5 Ways You Can Motivate Your Children to Do Well in School by Michael Erin Purdy
School is a gateway to bright futures and great business connections. Whether or not your children know it, they need to stay motivated and do well for the sake of their futures. Here are some tips to keep your kids’ heads in the game at school so that you don’t have to support them through their thirties.
Cold Hard Cash
Via Flickr by Ken Teegardin
Your kids will do virtually any chore or task for a little pocket change, which is why it’s so easy to motivate them with money. Remember not to use the carrot-on-a-stick trick too often, and to make a clear and outlined plan for earnings with your kids. For example, make a chart that shows them how to earn money: dishes might be worth 50 cents and an A on a test could be worth a dollar.
Use the cash to motivate your kids further by setting up a college savings fund. Consider matching their earnings in the college account, or specifically giving them college fund gifts on Christmas and birthdays.
Create Competition & Comparisons
Never compare your child to others or you can create low self-esteem. However, you can compare your child to him or herself: post the scores from your child’s recent tests and challenge them to improve. For each (even minor) improvement congratulate your kids and reward them with a few extra minutes of TV time or a movie with friends.
If your child needs help, remember to consult teaching experts. Huntington tutoring centers and similar places can help parents become better home supports for schools.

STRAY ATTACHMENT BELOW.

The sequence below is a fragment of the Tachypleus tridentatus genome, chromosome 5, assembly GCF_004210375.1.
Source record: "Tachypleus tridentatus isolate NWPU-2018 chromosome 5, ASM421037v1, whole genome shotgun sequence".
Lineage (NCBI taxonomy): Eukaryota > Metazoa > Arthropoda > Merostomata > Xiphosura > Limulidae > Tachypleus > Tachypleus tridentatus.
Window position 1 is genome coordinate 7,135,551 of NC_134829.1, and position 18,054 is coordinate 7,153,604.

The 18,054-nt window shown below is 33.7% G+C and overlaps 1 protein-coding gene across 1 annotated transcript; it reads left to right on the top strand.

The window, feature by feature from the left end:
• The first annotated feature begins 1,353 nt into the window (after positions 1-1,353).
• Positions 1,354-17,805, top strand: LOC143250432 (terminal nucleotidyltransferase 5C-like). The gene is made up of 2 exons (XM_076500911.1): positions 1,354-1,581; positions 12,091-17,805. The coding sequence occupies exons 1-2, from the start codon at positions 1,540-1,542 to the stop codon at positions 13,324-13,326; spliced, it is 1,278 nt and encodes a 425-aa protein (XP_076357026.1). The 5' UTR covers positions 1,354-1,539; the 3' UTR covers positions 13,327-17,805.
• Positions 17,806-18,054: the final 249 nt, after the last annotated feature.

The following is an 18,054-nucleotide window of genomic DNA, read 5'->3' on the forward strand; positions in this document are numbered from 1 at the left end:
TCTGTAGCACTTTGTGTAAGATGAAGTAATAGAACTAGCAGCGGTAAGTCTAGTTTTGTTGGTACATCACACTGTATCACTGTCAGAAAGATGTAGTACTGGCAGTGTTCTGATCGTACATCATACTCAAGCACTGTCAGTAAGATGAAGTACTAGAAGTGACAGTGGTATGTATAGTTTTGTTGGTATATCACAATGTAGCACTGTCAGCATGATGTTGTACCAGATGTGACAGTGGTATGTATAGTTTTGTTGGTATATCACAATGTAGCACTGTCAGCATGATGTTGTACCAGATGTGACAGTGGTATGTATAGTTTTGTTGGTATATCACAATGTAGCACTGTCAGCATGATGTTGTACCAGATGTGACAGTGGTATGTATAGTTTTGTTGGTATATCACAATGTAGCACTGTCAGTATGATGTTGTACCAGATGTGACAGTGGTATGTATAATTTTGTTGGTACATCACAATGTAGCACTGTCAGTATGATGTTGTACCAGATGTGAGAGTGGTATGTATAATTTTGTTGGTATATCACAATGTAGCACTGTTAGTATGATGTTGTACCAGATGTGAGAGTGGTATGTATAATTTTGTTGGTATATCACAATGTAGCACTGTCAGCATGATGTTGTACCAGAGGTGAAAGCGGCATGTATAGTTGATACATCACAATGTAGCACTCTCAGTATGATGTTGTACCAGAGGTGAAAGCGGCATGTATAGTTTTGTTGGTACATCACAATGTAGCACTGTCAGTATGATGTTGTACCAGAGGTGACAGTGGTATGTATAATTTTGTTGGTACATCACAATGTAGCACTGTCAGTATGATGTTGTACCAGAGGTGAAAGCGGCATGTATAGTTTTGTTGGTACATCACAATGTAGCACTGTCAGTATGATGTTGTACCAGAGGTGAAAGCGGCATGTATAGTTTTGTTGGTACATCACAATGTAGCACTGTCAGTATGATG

Choose Educational Vacations
Via Flickr by Yoshikazu Takada
Rather than traveling to Disney during the summer, consider educational vacations that will motivate your child. For example, a trip to NASA could inspire your space geek to become a space expert. Taking your child baker to a culinary summer camp could inspire him or her to learn the science behind recipes. Identify the hobbies your child has that could be turned into educational trips, whether they involve dinosaur museums or cave paintings.
Create a Cool Study Spot
When you create a truly personalized study spot for your kid, and then reward him or her for doing homework there, the very spot becomes a Pavlovian response in your kid’s mind. He or she will feel happier while sitting there, and will feel special looking at favorite cartoon art and hand-picked pencils and rulers.
Communicate Openly With the Teacher & Child
Via Flickr by USAG- Humphreys
By inviting your child to parent-teacher conferences you can eradicate that sneaking sense of being talked about in your kid. He or she will feel more confident and informed about issues. While this idea doesn’t motivate every kid, and can really help children with low self-esteem.
Email the teacher beforehand to discuss any private issues and let him or her know that the kid is coming along. Most educators like this open communication with parents and students.
Motivating your child takes a lot of effort, but it pays off when your kid grows up to be a thinker who appreciates education. Remember to personalize educational activities, and to reward your kid with attention, small gifts, and even cash for college.
Michael Erin Purdy studied Creative & Technical Writing at Utah Valley University while working as the Assistant Editor-in-Chief on the newspaper and the Editor-in-Chief of the literary journal, Touchstones. She mastered press releases and speech writing while working for Senator Bennett in his DC office, and studied the delicate art of persuasion in social content as the Social Content Manager at BlueGlass. Michael mastered British English as a British English teacher in Ukraine as a Peace Corps volunteer.
Today Mrs. Purdy lives in Las Vegas, Nevada with her husband who works at Nellis Air Force Base.